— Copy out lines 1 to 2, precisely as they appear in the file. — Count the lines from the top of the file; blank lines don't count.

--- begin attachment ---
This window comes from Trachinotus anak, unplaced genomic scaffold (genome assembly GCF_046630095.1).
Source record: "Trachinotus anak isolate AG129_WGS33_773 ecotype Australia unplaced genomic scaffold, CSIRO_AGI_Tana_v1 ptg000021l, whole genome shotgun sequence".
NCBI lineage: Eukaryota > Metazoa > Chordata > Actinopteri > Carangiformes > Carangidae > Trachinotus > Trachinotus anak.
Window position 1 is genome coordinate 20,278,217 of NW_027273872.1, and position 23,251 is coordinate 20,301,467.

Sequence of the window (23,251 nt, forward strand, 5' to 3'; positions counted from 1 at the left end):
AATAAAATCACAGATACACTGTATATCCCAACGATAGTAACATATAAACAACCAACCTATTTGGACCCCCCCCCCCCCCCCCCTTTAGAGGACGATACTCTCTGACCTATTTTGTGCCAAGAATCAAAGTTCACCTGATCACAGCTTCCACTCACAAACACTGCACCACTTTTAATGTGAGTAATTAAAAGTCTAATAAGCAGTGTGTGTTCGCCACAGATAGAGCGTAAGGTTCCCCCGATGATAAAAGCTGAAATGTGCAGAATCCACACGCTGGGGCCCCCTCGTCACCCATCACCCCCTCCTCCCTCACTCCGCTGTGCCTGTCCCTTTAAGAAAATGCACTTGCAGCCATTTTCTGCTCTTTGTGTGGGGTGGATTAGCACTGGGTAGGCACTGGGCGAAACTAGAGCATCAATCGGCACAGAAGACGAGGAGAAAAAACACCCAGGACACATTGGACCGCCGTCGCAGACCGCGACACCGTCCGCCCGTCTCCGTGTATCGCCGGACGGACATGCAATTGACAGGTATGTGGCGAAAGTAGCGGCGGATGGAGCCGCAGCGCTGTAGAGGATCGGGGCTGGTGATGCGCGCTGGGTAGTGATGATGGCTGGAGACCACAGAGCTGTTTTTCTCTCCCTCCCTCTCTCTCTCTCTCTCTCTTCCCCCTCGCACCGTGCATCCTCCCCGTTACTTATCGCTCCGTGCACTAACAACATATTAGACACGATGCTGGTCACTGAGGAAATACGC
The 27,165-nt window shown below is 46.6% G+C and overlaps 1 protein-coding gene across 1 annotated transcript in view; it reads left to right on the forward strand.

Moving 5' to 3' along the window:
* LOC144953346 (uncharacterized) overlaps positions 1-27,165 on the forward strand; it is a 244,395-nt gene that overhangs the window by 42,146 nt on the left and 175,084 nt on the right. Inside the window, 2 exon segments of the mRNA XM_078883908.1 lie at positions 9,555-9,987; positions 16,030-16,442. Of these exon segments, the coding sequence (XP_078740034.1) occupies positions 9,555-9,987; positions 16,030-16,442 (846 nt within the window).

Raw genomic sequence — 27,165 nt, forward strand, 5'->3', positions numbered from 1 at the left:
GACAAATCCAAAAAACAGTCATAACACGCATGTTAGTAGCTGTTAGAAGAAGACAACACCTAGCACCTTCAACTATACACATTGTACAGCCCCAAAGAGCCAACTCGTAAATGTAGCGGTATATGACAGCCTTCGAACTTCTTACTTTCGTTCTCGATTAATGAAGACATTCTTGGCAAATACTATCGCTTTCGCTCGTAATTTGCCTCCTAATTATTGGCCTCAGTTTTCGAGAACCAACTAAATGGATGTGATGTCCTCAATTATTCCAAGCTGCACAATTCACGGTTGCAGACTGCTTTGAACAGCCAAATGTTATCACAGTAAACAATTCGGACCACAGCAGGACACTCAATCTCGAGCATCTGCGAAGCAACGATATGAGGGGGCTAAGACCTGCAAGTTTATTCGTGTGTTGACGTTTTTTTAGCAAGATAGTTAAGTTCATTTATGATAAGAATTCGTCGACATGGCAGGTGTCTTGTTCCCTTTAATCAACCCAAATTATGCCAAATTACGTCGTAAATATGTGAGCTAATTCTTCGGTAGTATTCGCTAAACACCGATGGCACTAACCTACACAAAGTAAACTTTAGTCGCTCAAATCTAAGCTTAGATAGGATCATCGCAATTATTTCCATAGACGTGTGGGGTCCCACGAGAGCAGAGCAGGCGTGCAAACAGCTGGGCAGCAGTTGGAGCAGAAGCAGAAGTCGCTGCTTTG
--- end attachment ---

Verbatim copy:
This window comes from Trachinotus anak, unplaced genomic scaffold (genome assembly GCF_046630095.1).
Source record: "Trachinotus anak isolate AG129_WGS33_773 ecotype Australia unplaced genomic scaffold, CSIRO_AGI_Tana_v1 ptg000021l, whole genome shotgun sequence".